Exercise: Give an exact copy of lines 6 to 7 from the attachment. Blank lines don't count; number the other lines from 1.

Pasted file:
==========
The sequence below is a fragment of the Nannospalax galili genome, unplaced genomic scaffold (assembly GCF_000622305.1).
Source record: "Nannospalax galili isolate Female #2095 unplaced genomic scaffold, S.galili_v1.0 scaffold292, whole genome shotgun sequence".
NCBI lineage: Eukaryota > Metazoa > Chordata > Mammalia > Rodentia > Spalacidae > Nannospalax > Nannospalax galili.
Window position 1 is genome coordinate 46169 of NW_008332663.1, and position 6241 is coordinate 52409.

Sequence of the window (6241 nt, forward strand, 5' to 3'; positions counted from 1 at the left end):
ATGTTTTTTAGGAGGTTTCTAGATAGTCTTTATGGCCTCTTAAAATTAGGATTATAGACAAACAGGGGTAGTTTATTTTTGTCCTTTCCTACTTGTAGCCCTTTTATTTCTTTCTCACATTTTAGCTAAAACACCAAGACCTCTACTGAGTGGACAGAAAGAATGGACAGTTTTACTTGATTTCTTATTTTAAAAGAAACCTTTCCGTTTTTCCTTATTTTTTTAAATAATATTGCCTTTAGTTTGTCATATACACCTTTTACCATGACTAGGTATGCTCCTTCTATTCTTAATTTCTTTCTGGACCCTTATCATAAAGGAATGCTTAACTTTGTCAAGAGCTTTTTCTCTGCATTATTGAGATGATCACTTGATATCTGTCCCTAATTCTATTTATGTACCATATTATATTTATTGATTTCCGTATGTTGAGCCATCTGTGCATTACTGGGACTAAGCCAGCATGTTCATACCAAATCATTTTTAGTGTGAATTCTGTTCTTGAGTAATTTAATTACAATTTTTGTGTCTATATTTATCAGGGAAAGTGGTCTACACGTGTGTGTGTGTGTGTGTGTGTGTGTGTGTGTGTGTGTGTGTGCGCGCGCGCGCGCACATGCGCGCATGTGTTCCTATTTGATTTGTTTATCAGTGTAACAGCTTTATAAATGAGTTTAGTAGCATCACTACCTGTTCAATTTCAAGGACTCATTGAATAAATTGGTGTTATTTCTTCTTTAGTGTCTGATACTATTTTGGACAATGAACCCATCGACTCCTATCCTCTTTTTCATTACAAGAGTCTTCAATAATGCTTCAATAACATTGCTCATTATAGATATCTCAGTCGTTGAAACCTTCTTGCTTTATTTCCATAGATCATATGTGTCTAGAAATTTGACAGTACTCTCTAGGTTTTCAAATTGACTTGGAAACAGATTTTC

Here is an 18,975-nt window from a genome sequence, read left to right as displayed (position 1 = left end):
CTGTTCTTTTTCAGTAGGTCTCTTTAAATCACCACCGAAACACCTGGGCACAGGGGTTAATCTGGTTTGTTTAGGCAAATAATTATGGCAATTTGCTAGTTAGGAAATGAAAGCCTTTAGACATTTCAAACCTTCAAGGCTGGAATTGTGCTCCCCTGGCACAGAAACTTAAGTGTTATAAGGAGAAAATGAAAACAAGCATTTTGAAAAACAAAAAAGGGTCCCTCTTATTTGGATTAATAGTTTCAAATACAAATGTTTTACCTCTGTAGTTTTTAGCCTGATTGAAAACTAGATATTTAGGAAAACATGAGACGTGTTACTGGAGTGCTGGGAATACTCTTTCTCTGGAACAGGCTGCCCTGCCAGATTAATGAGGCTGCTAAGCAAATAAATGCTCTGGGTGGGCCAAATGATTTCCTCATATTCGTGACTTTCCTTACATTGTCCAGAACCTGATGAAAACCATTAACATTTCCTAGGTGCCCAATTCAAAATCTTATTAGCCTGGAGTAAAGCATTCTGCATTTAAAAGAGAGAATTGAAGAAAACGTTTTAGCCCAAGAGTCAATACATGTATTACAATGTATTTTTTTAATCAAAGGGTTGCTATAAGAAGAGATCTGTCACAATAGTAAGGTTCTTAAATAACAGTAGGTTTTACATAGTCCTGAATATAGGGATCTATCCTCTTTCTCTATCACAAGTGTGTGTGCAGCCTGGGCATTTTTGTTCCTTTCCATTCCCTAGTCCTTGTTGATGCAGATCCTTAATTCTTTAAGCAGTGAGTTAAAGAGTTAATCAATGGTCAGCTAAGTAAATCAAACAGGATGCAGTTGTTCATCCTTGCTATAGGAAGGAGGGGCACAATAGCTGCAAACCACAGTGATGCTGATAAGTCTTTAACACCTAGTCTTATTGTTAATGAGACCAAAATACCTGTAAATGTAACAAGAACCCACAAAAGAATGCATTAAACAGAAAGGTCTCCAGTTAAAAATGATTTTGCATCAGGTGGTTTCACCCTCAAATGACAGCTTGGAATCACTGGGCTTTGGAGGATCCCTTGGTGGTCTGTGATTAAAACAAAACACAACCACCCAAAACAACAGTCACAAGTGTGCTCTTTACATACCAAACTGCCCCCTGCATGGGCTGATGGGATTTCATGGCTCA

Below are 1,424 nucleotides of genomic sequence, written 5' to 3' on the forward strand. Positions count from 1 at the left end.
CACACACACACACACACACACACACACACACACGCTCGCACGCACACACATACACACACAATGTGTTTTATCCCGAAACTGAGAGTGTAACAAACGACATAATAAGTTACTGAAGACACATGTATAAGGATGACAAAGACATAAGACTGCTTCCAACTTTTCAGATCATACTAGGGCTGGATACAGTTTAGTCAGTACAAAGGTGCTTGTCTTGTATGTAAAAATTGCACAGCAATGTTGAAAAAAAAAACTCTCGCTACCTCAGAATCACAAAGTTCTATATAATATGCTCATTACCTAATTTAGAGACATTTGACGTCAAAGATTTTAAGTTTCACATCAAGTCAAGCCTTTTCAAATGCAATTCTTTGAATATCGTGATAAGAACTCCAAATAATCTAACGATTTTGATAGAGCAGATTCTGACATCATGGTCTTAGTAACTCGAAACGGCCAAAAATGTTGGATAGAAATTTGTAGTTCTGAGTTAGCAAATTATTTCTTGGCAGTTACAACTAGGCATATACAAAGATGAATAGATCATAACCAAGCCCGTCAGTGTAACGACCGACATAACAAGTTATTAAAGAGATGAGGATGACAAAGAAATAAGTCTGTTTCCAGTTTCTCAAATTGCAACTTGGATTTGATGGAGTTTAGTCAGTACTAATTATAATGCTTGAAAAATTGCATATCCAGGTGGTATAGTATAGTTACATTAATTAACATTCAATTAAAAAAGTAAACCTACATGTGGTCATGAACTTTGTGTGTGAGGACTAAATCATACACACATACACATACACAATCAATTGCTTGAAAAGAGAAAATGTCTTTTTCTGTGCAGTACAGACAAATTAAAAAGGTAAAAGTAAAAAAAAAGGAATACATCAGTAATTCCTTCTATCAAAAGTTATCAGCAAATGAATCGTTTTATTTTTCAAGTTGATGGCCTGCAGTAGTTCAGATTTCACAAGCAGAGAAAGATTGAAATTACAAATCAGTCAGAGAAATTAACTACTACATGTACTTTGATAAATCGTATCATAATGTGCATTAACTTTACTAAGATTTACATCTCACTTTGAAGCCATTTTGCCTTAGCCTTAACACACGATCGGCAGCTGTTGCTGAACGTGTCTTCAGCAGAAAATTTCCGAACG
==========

ATGTTTTTTAGGAGGTTTCTAGATAGTCTTTATGGCCTCTTAAAATTAGGATTATAGACAAACAGGGGTAGTTTATTTTTGTCCTTTCCTACTTGTAGCCCTTTTATTTCTTTCTCACATTTTAGCTAAAACACCAAGACCTCTACTGAGTGGACAGAAAGAATGGACAGTTTTACTTGATTTCTTATTTTAAAAGAAACCTTTCCGTTTTTCCTTATTTTTTTAAATAATATTGCCTTTAGTTTGTCATATACACCTTTTACCATGACTAGGTATGCTCCTTCTATTCTTAATTTCTTTCTGGACCCTTATCATAAAGGAATGCTTAACTTTGTCAAGAGCTTTTTCTCTGCATTATTGAGATGATCACTTGATATCTGTCCCTAATTCTATTTATGTACCATATTATATTTATTGATTTCCGTATGTTGAGCCATCTGTGCATTACTGGGACTAAGCCAGCATGTTCATACCAAATCATTTTTAGTGTGAATTCTGTTCTTGAGTAATTTAATTACAATTTTTGTGTCTATATTTATCAGGGAAAGTGGTCTACACGTGTGTGTGTGTGTGTGTGTGTGTGTGTGTGTGTGTGTGTGTGCGCGCGCGCGCGCACATGCGCGCATGTGTTCCTATTTGATTTGTTTATCAGTGTAACAGCTTTATAAATGAGTTTAGTAGCATCACTACCTGTTCAATTTCAAGGACTCATTGAATAAATTGGTGTTATTTCTTCTTTAGTGTCTGATACTATTTTGGACAATGAACCCATCGACTCCTATCCTCTTTTTCATTACAAGAGTCTTCAATAATGCTTCAATAACATTGCTCATTATAGATATCTCAGTCGTTGAAACCTTCTTGCTTTATTTCCATAGATCATATGTGTCTAGAAATTTGACAGTACTCTCTAGGTTTTCAAATTGACTTGGAAACAGATTTTC

Here is an 18,975-nt window from a genome sequence, read left to right as displayed (position 1 = left end):